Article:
As any American who’s visited Hiroshima will tell you, there is simply no city with kinder, more gentle-souled people than Hiroshima.  The warmth (or even nonchalance) with which they treat Americans is beyond humbling.


"Gembaku Dohmu" (Atomic Bomb Dome).  Almost directly beneath the atomic bomb's blast epicenter. It's been preserved.  May 16, 2008.

"Gembaku Dohmu" (Atomic Bomb Dome). Almost directly beneath the atomic bomb's blast epicenter. It's been preserved. May 16, 2008.


Contemporary Hiroshima Street Scene.  Gembaku Dohmu just to the right.  Baseball stadium just out of frame to the left (for the Hiroshima Carp). May 16, 2008.

Contemporary Hiroshima Street Scene. Gembaku Dohmu just to the right. Baseball stadium just out of frame to the left (for the Hiroshima Carp). May 16, 2008.



Teacher and students on field trip.  Hiroshima Peace Park. Where they're sitting is within the area of devastation visible in the top photograph.  May 16, 2008.

Teacher and students on field trip. Hiroshima Peace Park. Where they're sitting is within the area of devastation visible in the top photograph. May 16, 2008.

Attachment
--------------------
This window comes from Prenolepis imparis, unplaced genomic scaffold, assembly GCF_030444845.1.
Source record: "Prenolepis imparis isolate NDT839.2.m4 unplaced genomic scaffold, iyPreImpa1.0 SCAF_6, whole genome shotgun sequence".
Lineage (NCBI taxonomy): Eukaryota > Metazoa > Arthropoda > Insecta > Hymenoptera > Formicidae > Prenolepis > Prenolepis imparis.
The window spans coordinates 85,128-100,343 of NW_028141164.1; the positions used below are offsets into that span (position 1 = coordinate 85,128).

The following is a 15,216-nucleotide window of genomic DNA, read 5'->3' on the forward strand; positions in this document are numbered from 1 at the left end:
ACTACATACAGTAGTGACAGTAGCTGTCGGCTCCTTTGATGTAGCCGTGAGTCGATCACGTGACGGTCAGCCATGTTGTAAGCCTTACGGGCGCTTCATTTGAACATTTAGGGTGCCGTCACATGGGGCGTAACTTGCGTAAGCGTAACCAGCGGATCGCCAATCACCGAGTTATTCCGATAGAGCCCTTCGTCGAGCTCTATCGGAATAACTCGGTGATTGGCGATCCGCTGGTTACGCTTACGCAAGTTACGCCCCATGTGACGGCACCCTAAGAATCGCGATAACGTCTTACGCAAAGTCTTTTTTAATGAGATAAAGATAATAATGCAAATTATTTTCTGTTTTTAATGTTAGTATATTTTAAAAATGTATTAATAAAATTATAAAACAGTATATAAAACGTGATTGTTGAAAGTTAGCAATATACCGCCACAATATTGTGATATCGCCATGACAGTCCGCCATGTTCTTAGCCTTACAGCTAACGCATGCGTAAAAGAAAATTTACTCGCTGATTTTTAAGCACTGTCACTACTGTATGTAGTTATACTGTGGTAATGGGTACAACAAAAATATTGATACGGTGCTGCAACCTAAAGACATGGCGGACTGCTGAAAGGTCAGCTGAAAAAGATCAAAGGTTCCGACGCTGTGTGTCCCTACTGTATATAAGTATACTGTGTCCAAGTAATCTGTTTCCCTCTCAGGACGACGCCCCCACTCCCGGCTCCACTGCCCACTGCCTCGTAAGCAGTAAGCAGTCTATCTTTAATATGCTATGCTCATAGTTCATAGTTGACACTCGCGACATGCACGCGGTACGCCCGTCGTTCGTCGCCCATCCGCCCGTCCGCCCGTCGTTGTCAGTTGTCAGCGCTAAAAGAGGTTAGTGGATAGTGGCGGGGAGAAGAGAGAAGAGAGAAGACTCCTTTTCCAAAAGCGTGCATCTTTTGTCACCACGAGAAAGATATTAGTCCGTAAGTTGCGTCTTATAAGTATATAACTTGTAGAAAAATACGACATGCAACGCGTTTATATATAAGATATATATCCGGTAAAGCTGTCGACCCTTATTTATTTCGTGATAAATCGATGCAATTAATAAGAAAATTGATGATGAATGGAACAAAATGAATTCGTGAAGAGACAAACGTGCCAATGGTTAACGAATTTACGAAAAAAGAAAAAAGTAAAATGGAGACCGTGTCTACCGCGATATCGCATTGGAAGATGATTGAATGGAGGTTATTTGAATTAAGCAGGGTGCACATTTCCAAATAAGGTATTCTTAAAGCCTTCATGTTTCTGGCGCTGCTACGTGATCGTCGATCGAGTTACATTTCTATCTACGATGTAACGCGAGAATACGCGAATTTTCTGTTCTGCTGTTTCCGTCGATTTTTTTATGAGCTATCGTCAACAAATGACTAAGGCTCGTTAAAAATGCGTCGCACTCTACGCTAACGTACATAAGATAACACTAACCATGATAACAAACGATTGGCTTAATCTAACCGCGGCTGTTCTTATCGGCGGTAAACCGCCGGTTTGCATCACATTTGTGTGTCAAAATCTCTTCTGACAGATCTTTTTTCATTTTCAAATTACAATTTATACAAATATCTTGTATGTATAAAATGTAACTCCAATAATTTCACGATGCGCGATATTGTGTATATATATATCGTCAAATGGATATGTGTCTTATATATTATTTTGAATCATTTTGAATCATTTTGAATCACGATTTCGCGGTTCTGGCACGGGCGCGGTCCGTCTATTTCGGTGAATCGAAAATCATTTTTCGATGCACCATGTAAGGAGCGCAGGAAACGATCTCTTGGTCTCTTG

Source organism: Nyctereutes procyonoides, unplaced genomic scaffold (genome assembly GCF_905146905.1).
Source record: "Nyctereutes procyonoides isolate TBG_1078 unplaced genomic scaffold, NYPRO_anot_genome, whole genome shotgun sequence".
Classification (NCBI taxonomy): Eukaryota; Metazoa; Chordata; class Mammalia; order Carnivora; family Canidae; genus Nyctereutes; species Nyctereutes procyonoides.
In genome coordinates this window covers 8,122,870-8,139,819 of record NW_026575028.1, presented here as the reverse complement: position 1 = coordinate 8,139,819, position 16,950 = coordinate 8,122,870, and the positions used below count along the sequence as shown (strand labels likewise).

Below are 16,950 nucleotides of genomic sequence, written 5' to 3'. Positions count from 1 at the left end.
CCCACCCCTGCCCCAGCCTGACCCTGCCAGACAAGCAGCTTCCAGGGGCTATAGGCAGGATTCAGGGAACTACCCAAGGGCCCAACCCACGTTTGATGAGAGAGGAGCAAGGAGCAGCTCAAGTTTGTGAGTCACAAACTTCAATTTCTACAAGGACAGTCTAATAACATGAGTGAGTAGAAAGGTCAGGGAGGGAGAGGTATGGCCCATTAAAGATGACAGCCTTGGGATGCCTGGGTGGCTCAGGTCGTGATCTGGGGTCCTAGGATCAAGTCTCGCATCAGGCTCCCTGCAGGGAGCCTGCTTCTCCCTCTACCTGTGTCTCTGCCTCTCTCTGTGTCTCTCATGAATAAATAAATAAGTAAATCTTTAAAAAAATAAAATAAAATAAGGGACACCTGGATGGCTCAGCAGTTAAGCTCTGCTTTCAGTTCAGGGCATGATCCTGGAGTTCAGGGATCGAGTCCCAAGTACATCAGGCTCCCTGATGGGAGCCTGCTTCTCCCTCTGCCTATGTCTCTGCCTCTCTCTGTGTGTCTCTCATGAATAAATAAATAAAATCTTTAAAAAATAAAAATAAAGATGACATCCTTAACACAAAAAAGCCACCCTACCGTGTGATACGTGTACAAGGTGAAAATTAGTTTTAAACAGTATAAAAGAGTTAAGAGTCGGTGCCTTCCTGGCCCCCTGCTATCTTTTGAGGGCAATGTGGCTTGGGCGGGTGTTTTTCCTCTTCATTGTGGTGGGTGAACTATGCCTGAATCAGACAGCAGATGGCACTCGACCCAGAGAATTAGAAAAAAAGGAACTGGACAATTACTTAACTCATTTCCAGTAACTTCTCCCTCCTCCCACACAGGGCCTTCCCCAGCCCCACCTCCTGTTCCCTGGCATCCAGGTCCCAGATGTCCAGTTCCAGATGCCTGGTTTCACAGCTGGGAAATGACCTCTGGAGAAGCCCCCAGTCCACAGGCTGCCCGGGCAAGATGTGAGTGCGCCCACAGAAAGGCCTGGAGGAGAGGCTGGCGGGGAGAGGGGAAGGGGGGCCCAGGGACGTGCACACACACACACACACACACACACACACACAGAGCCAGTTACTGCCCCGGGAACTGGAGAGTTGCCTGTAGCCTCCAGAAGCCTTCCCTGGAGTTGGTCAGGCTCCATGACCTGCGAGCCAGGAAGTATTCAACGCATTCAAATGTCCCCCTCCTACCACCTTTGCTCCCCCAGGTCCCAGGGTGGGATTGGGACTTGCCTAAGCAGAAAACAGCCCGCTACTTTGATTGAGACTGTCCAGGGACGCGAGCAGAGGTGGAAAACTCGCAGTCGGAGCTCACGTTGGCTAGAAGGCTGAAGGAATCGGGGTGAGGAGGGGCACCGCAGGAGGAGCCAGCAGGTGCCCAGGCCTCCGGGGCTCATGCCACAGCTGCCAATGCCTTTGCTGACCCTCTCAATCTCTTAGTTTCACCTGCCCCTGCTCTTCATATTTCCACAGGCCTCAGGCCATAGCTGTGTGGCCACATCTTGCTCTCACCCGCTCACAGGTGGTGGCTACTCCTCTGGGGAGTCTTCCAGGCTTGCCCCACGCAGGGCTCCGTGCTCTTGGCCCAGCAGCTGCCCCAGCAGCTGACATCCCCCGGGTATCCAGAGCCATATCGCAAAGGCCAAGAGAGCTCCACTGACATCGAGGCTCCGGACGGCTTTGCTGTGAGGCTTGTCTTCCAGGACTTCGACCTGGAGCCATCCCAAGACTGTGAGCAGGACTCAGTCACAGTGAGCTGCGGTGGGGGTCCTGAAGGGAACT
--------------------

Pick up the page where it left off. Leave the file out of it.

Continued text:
True Stories. Also, Trip Info.

Several people have emailed me and, yes, with one exception, these stories are true (or as true as I can remember them).  I plan on posting about 1 or 2 a week.  They’ll cover things such as hot springs, trains, country auctions, unspoken apologies, quirky inn owners, “syphon coffee”, nitrous oxide, (the?) one that got away, neighborhood eateries, karaoke, police boxes, Noh plays at sunset, my Japanese family, Kyoto side streets, and, of course, Lucky Cat Boppers.



Additional trip information for all (including costs and deadlines) will go up within the next couple of days, too.

R Newton

New story up. Also, possible Fall trip to Kyoto.

This story (click on Page Link above for “Story… ‘Enlightenmen'”) is the first of several I plan to publish here.  Am working on a book that will be a compendium of adventures and experiences arising from 25 years of visiting and sometimes living in Japan.

Regarding the Spring 2010 Trips.  Please note Itineraries are now up.  Within the next week or 10 days I’ll be posting sign-up deadlines and other “nuts and bolts” information.  Also, a few people have inquired about a Fall 2009 trip to Kyoto.  That IS do-able and, if we bring it off, will follow the same, 1-week itinerary as the Kyoto Sojourn trip slated for April 2010.  However, sign-up and deposits will have to be done by the end of July (as in within the next 3 weeks).  Email me for details…